The courts, it seems, have grown weary of trying to keep up with these technical changes and are increasingly focused on what the product does and is meant to do. However, this doesn’t mean that the process of making this shift will be neat and easy.
With so much tech-centric precedent, it’s easy to see why the courts might struggle to make this change.
A Bumpy Road Ahead
In hindsight these changes may not be that surprising. In August 2008, barely a year after the Perfect 10 case, the Second Circuit issued in The Cartoon Network LP, LLLP v. CSC Holdings, Inc, often referred to as the Cablevision case.
The case looked at whether Cablevision’s remove DVR service was an infringement. The Appeals Court overturned a lower court ruling, found that remote DVR systems were not infringing. One of the key reasons for that was that, to the end user, the remove DVR system was functionally identically to an already-legal set-top DVR or even a VCR.
We do not believe that an RS-DVR customer is sufficiently distinguishable from a VCR user to impose liability as a direct infringer on a different party for copies that are made automatically upon that customer’s command.
Even though the verdict was lauded by many groups and individuals that support the idea of the server test, it defies the server test in its own way. After all, Perfect 10 put emphasis on where the material is stored, Cablevision said put the emphasis almost solely on the end result.
It should be no surprise that this case was heavily cited in the Aereo ruling including this passage: “Thus, in the example given above, the fact that the copy shop does not choose the content simply means that its culpability will be assessed using secondary-liability rules rather than direct-liability rules.”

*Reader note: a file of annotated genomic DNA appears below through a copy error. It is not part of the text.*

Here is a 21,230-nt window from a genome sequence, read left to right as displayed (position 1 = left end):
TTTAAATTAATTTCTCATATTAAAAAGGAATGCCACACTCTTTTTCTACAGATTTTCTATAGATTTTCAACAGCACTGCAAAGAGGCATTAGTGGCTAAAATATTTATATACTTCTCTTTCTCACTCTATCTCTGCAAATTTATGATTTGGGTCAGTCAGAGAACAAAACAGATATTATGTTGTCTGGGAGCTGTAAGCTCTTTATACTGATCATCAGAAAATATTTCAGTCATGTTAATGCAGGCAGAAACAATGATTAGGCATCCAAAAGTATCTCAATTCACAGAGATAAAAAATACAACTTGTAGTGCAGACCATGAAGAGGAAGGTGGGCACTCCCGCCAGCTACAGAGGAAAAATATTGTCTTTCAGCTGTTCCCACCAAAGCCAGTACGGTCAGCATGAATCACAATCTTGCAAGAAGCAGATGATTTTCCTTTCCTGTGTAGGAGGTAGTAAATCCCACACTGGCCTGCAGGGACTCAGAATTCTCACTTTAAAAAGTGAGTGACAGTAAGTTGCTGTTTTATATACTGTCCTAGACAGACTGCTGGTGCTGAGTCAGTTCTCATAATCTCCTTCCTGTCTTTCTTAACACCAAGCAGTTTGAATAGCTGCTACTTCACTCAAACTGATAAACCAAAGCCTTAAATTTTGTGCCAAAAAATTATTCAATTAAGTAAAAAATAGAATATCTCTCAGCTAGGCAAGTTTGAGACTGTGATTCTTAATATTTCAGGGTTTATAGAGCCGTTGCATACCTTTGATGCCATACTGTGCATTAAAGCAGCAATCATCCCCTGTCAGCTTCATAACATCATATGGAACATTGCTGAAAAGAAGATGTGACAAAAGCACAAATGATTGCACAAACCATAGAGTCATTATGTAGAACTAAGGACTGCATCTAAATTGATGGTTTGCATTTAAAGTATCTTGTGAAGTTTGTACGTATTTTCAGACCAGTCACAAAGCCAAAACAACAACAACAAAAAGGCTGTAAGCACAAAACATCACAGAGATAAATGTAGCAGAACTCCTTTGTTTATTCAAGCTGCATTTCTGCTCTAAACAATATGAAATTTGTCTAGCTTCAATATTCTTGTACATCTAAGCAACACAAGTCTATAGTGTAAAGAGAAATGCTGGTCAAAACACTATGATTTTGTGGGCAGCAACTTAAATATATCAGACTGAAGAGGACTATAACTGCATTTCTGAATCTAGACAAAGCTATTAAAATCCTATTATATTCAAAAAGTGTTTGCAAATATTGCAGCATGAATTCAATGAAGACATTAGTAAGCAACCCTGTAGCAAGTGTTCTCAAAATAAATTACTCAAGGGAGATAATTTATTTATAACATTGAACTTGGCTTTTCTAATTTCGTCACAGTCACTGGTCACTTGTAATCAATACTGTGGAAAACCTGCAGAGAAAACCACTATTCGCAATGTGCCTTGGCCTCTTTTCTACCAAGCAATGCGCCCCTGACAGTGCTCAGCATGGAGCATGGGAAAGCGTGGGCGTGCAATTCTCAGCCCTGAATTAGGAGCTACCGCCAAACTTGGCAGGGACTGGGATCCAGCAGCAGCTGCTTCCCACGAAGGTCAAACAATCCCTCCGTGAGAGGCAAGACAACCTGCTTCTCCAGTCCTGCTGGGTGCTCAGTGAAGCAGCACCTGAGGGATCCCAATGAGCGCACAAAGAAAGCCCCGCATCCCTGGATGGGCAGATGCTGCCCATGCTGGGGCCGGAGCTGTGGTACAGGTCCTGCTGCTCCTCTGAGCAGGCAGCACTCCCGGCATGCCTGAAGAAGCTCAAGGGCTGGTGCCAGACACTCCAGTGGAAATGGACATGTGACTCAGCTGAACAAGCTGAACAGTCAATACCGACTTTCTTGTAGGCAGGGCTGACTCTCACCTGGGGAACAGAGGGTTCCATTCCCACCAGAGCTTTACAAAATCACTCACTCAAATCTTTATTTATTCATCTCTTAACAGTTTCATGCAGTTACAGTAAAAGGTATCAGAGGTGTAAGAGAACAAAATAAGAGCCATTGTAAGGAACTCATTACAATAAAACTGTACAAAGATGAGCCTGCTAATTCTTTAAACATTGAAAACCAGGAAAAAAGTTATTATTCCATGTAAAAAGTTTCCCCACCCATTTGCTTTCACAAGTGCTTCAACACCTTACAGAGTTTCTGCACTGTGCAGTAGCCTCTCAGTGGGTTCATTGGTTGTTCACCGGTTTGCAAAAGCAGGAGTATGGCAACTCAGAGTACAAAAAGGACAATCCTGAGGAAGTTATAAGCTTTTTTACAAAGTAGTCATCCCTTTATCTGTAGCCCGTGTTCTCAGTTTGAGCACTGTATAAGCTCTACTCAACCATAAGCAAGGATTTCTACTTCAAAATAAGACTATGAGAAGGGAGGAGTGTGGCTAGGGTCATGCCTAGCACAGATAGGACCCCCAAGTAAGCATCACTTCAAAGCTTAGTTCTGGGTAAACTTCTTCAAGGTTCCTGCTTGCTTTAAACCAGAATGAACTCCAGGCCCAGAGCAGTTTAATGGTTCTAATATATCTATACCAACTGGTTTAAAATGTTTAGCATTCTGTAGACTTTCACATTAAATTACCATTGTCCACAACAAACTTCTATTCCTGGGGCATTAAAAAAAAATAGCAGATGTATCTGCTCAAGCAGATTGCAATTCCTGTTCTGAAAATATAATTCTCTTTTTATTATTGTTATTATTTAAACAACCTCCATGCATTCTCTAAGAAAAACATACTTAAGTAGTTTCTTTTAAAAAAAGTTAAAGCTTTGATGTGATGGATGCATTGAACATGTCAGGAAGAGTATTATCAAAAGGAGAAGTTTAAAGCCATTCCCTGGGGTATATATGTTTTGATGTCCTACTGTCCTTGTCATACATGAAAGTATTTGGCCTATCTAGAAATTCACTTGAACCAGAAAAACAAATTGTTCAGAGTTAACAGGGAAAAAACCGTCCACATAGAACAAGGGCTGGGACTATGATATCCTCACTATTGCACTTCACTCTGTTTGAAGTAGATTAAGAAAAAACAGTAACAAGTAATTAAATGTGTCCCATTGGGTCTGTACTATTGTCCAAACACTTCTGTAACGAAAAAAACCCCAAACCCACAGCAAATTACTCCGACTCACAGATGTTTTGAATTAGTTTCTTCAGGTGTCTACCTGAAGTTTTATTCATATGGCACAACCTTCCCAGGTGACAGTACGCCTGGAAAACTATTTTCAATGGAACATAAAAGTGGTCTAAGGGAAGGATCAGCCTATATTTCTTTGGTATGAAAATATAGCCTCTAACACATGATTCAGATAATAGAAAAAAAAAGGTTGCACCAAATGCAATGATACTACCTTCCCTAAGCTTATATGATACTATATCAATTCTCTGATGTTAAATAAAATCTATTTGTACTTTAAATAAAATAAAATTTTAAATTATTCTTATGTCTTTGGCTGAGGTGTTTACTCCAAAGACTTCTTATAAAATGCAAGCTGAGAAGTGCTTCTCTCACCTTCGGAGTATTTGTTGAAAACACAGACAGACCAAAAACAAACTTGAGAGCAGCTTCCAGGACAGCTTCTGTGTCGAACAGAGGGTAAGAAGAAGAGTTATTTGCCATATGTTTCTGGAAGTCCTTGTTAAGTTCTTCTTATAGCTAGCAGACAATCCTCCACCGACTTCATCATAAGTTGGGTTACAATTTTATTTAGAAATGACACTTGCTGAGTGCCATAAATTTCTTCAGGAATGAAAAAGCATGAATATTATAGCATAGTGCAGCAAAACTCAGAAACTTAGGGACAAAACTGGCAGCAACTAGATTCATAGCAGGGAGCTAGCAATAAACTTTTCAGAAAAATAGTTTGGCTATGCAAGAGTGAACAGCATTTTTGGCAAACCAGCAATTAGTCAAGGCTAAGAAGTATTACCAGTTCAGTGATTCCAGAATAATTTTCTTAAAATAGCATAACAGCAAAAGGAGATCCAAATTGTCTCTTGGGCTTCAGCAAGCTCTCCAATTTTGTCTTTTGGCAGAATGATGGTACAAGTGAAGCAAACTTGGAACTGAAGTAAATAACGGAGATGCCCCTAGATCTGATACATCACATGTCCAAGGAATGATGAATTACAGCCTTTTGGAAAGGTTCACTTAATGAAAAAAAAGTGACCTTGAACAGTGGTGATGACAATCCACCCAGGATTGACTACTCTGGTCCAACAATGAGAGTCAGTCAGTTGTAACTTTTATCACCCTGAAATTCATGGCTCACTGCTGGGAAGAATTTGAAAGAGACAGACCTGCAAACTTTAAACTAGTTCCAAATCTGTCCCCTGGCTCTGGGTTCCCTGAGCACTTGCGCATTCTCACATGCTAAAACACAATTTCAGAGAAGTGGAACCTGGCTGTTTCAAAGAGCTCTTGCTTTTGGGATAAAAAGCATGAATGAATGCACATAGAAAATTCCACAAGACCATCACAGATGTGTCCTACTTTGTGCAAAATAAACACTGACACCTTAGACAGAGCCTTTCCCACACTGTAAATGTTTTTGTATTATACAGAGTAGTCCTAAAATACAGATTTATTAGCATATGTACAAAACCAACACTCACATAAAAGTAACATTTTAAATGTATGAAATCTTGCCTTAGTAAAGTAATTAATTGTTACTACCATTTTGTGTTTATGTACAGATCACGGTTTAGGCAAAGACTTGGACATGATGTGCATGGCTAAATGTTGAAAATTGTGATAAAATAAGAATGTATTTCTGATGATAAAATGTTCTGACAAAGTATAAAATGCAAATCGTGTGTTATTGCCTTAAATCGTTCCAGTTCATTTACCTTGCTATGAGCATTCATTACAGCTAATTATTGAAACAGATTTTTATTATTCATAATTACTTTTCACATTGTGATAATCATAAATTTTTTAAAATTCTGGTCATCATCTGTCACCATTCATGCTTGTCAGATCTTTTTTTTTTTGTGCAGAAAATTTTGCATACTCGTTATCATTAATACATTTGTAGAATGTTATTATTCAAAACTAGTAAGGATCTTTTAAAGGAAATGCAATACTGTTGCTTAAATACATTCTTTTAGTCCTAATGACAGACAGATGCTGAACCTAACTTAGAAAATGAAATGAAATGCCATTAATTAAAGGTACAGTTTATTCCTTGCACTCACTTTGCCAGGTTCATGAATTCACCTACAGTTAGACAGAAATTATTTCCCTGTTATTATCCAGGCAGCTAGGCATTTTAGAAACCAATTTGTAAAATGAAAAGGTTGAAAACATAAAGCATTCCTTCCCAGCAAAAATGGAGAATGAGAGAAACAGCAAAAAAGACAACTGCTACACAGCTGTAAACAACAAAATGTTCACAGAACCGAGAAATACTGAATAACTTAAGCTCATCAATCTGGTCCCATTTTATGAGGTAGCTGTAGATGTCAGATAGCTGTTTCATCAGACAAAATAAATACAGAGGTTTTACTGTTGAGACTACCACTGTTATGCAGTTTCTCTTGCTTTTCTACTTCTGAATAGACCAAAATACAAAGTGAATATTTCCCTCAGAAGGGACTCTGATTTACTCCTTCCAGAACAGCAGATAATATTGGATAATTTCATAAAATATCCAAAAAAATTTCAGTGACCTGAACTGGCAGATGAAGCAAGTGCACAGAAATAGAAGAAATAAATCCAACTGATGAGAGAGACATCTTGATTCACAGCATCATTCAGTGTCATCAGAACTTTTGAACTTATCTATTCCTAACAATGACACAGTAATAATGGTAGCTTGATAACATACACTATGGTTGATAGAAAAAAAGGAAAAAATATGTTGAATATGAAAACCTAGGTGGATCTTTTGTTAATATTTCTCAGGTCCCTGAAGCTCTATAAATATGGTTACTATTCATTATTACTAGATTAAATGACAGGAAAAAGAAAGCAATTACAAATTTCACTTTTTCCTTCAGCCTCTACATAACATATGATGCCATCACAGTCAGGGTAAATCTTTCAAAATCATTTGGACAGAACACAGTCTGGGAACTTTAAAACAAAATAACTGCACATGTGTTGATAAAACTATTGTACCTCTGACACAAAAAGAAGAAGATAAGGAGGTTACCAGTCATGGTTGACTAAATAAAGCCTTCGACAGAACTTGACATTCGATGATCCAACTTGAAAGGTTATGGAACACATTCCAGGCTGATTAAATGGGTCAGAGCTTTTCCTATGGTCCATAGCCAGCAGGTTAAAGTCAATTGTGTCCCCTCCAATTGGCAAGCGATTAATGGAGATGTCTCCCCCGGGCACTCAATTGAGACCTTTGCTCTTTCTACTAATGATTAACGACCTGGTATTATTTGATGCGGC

The only problem is that the case, including that passage, were heavily cited in the dissent, not the opinion of the court.
That’s because, when you look at the technical machinations behind Aereo and Cablevision’s remove DVR, they share a great deal in common. The difference, ultimately, is that one was trying to recreate a DVR, a legal product, and the other was trying to create an unlicensed cable service, something far less legal.
Still, the road ahead is going to be bumpy and, if this trend holds, we’re going to see rulings that can feel inconsistent from a tech standpoint, even if they are consistent from an end user one.
If a fashion reporter were covering this issue, I’d expect them to say something like, “Invisible differences and technical machinations are out, end user outcomes are in!”
Courts are increasingly shifting their focus away from how an outcome is reached and focusing on the outcome itself. This could have a great deal of impact not just on copyright law, but virtually any other area of law that technology touches.
If this trend holds it won’t be perfect or smooth. Like most trends in the law it will be one only visible over long stretches of time.
Indeed, trends like these are typically only visible in hindsight and, even right now, we’re likely only seeing the beginnings of it. There’s much more to this story, but it will unfold over the next few years and even decades.